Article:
From the Worldwide Faith News archives

Brethren object to Clinton landmine policy

From George Conklin <>
Date 27 May 1996 14:52:37

Nevin Dulabaum,     (847) 742-5100 
Director of News Services 
Church of the Brethren
The Church of the Brethren objects to President Clinton's landmine policy

(Elgin, Ill.) May 16, 1996 -- The Church of the Brethren objects to
President Clinton's policy regarding landmines. Rather than an immediate,
outright ban on the use of landmines, President Clinton today announced
that the U.S. will restrict only its use of so-called 'dumb' landmines,
which do not self-deactivate. The policy also allows the use of landmines
on the Korean peninsula and other specific geographical areas. The use of
'smart' or self-deactivating landmines will be allowed until 2001. 

The Church of the Brethren believes the U.S. should join many other nations
of the world in adopting a policy that immediately bans the production and
use of all landmines.

Landmines kill or injure over 26,000 people a year, or 500 people every
week, most of whom are civilians. An estimated 110 million landmines
already are planted around the world today, and the United Nations
estimates that another 10 million to 25 million will be planted in the next
five years. 

The President's decision not to enact an outright ban stands in contrast to
the recent actions of other nations. Thirty-nine countries have stated
their support for an immediate and comprehensive ban on landmines,
including 13 in just the past month and 25 since September. In January,
Canada suspended all production and use of landmines, effective
immediately. The Netherlands adopted a similar policy in March, Germany in
April. On May 3, the last day of a recent U.N. conference on landmines,
France, Portugal, Malta, Angola, and South Africa called for an immediate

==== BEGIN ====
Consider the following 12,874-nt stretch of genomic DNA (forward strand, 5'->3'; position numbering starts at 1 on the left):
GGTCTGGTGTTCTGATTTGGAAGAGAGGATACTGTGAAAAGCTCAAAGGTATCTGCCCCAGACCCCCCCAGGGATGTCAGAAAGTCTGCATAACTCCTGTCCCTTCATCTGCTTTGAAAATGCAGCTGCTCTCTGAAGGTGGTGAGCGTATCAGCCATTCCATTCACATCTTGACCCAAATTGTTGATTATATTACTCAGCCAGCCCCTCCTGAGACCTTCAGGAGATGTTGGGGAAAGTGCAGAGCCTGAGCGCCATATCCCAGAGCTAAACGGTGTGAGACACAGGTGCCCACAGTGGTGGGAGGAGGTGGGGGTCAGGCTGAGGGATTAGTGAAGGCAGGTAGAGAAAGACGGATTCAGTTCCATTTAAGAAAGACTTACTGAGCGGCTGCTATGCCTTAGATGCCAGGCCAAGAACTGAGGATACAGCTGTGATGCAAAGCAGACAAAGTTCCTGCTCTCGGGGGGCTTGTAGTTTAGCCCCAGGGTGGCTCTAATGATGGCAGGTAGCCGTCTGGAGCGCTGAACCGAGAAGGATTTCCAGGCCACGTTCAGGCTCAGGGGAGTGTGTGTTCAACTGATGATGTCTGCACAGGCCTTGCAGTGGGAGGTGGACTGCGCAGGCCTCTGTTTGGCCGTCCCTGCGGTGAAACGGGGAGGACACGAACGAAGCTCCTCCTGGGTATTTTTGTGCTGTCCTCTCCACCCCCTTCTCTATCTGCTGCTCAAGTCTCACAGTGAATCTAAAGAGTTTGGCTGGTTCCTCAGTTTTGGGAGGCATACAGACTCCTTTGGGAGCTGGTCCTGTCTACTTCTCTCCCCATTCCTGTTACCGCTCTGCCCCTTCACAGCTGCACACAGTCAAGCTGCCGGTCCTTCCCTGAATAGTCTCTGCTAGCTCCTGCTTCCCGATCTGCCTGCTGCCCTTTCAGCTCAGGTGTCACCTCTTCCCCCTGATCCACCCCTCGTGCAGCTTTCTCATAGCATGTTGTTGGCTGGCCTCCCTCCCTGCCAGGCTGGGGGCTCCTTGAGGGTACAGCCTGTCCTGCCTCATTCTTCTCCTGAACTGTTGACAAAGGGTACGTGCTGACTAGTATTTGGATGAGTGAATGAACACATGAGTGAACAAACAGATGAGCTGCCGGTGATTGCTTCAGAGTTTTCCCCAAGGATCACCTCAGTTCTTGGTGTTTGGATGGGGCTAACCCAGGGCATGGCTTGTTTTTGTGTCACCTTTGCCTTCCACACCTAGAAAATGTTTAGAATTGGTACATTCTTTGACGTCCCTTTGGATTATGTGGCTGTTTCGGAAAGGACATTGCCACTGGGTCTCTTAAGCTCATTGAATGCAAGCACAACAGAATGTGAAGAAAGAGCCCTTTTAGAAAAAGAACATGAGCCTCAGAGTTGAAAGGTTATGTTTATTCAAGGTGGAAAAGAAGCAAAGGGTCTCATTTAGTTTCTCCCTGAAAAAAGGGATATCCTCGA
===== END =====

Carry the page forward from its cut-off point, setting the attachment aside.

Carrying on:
"Mr. Clinton's pronouncement regarding the use of landmines is a
disappointment to our denomination, which supports a total ban on
landmines," said Donald E. Miller, Church of the Brethren general
secretary. "It was hoped that the president would take a stronger
leadership role on this humanitarian issue."

According to the U.S. Campaign to Ban Landmines, a coalition of 80 U.S.
non-governmental organizations, Clinton's announcement clearly indicates
that the U.S. has decided against taking a leadership role in the worldwide
effort to eradicate landmines, and will merely stand on the sidelines in
September when Canada convenes an international meeting with many countries
to develop ways measures to promote a total ban on landmines. 

According to Joshua Warner, legislative assistant with the Church of the
Brethren Washington Office, Clinton is yielding to the wishes of the
Pentagon while ignoring the recommendations of many knowledgeable
governmental officials with the State Department's
Agency for International Development and other branches of government that
are most familiar with the humanitarian and socio-economic disaster caused
by landmines. He also is ignoring the advice of 15 high-ranking retired
military officers who urged him in the May 3 New York Times to ban these
weapons as a "humane and militarily responsible" step. Among the
signatories were Gen.  Norman Schwartzkopf (commander Operation Desert

The Church of the Brethren, a 144,000-member denomination consisting of 23
districts spanning most of the contiguous United States, is headquartered
in Elgin, IL.  It was formed in 1708 when the Brethren movement began in
central Germany.  It is a historic peace church, conscientiously opposed to
all war.

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